LONDON — British Prime Minister Theresa May told members of her party Wednesday evening that she would be prepared to step down as leader to secure their support for her contentious Brexit deal.
Her offer to resign comes after months of chaos in Parliament and speculation that she would be forced out.
A moment of high drama in the Brexit process, May's move was a last-ditch effort to pass her deal to leave the European Union nearly three years after voters approved Brexit in a referendum in June 2016.
"I have heard very clearly the mood of the parliamentary party," the prime minister told a closed meeting of her own lawmakers, according to a government statement released afterward. "I know there is a desire for a new approach — and new leadership — in the second phase of the Brexit negotiations, and I won't stand in the way of that."
She added, "I am prepared to leave this job earlier than I intended in order to do what is right for our country and our party."
May did not give a date for her suggested departure. Nor will her offer to stand down necessarily be enough to secure a parliamentary majority for the Brexit withdrawal agreement that she painstakingly negotiated with the E.U.
The deal has been crushed twice in the House of Commons — suffering the heaviest and fourth-heaviest losses in parliamentary history. To reverse this, May would need to flip most if not all of the 75 Conservative lawmakers who previously opposed the deal.
On top of that, the prime minister would need either to secure the support of the Democratic Unionist Party, a small Northern Irish group that has acted as kingmakers for May's minority government, or convince more opposition Labour members of Parliament to cross the floor.
May's deal only set outs of the terms of divorce with the E.U. If she does step down, it would be up to her successor — a person elected by some 120,000 Conservative Party members — to negotiate the future relationship with Europe on behalf of the whole of the U.K.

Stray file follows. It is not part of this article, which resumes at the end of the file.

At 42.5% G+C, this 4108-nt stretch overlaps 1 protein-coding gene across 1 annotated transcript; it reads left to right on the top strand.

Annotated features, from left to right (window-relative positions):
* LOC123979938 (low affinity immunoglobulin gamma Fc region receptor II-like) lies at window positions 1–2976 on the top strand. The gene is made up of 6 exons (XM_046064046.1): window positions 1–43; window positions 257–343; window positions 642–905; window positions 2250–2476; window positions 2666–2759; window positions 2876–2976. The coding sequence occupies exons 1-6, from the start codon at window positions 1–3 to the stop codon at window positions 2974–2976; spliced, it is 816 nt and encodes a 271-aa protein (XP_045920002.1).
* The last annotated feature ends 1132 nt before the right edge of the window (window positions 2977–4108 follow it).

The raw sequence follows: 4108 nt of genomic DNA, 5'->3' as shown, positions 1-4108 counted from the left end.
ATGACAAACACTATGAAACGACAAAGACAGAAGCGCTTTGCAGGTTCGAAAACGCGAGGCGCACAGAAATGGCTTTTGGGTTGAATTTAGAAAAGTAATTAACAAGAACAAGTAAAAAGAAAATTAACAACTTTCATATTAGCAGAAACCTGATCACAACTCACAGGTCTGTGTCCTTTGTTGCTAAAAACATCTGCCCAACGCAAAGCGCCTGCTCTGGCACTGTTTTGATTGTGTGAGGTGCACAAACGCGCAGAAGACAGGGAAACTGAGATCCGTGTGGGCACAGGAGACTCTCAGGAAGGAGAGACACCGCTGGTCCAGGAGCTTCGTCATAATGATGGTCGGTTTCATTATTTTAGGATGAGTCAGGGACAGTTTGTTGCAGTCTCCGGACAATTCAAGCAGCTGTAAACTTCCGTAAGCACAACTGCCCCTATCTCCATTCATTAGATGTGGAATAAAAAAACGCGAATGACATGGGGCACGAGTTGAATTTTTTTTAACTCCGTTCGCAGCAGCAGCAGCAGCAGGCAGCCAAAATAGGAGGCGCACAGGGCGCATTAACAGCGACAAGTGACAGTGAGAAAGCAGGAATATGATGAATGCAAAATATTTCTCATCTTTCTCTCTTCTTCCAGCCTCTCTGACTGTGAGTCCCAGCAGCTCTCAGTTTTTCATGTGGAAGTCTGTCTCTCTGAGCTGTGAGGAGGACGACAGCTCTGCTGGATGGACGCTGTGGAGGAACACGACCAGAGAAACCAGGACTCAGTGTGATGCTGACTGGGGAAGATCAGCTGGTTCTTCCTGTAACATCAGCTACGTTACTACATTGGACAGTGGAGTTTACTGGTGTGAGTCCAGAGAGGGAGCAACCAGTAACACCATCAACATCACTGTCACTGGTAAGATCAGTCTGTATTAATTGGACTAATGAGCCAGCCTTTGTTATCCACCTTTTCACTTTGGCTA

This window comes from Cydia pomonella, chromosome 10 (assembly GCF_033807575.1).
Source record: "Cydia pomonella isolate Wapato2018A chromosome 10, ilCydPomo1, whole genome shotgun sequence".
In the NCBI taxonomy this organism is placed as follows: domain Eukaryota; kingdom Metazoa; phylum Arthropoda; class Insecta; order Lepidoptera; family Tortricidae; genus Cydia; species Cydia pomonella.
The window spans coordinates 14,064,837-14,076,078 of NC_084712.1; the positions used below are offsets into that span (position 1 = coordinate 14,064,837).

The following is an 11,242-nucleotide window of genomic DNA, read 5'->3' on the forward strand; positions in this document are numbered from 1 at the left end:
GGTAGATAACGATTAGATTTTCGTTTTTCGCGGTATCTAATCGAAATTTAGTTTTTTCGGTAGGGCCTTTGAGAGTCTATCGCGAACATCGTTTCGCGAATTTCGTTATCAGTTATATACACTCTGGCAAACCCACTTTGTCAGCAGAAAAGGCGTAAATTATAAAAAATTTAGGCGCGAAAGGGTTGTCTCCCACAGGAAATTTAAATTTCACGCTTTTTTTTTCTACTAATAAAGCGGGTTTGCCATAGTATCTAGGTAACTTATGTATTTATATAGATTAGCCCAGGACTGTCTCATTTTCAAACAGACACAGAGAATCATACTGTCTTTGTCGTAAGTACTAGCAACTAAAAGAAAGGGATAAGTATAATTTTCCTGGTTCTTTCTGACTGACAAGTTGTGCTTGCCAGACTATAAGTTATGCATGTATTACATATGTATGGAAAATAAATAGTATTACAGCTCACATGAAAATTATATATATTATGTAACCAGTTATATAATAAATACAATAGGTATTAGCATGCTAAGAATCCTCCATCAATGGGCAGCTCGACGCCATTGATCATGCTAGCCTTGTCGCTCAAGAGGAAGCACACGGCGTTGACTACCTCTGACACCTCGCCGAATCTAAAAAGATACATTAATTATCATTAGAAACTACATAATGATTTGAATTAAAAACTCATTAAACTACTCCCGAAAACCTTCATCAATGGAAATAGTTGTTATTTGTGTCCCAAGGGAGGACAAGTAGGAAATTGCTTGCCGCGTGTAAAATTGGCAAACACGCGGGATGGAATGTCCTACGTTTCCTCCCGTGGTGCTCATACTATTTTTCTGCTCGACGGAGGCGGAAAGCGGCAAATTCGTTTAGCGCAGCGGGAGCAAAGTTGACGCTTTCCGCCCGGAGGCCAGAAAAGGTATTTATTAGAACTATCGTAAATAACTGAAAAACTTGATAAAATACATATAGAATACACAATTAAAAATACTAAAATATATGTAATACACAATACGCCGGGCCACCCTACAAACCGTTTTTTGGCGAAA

In the British political system, the ruling party can change leaders without the need for a new general election.
May's attempts to force through her deal has led to her repeated defeat and political humiliation. The Brexit process is regarded by many as the biggest peacetime political crisis ever faced by Britain, with deep, bitter divisions on the issue running through both major parties.
May suggested that her resignation would be contingent on her deal passing. There has been speculation she could bring it back for a third attempt this week.
If it fails again, Britain may need to ask for a longer extension to Brexit. The original divorce date has already been pushed back from March 29 until at least April 12.
If there is no deal and no extension, then Britain will crash out of the E.U. without a deal. This prospect has some supporters, but most experts say it would severely harm the economy and trigger shortages of food, medicine and basic supplies.
On Monday, the European Commission said this scenario was becoming "increasingly likely."
May took over as prime minister after David Cameron resigned the morning following the referendum in 2016. After several weeks of wrangling between leadership hopefuls, May's competitors eventually bowed out, leaving her as the only candidate standing.
She is the fourth Conservative Party leader to be brought down by the question of Britain's place in Europe. Margaret Thatcher, John Major and David Cameron all faced opposition from colleagues on the subject.
For many lawmakers, the main sticking point in May's deal is an insurance policy designed to keep open the border between Northern Ireland, which is part of the U.K., and the Republic of Ireland, which will remain part of the E.U.
Known as the backstop, hard-line Brexit supporters fear that keeping this border open could trap their country in E.U. trading rules forever and have insisted on a time limit or an exit mechanism. The E.U. however, won't agree to this because of the real risk that a hard border could trigger a return to the kind of conflict that plagued Ireland for 30 years.
There have been growing calls for a second referendum on the terms of May's Brexit deal. On Saturday, hundreds of thousands of protesters gathered in the capital demanding a new public vote, and almost six million have signed a parliamentary petition to cancel Brexit altogether.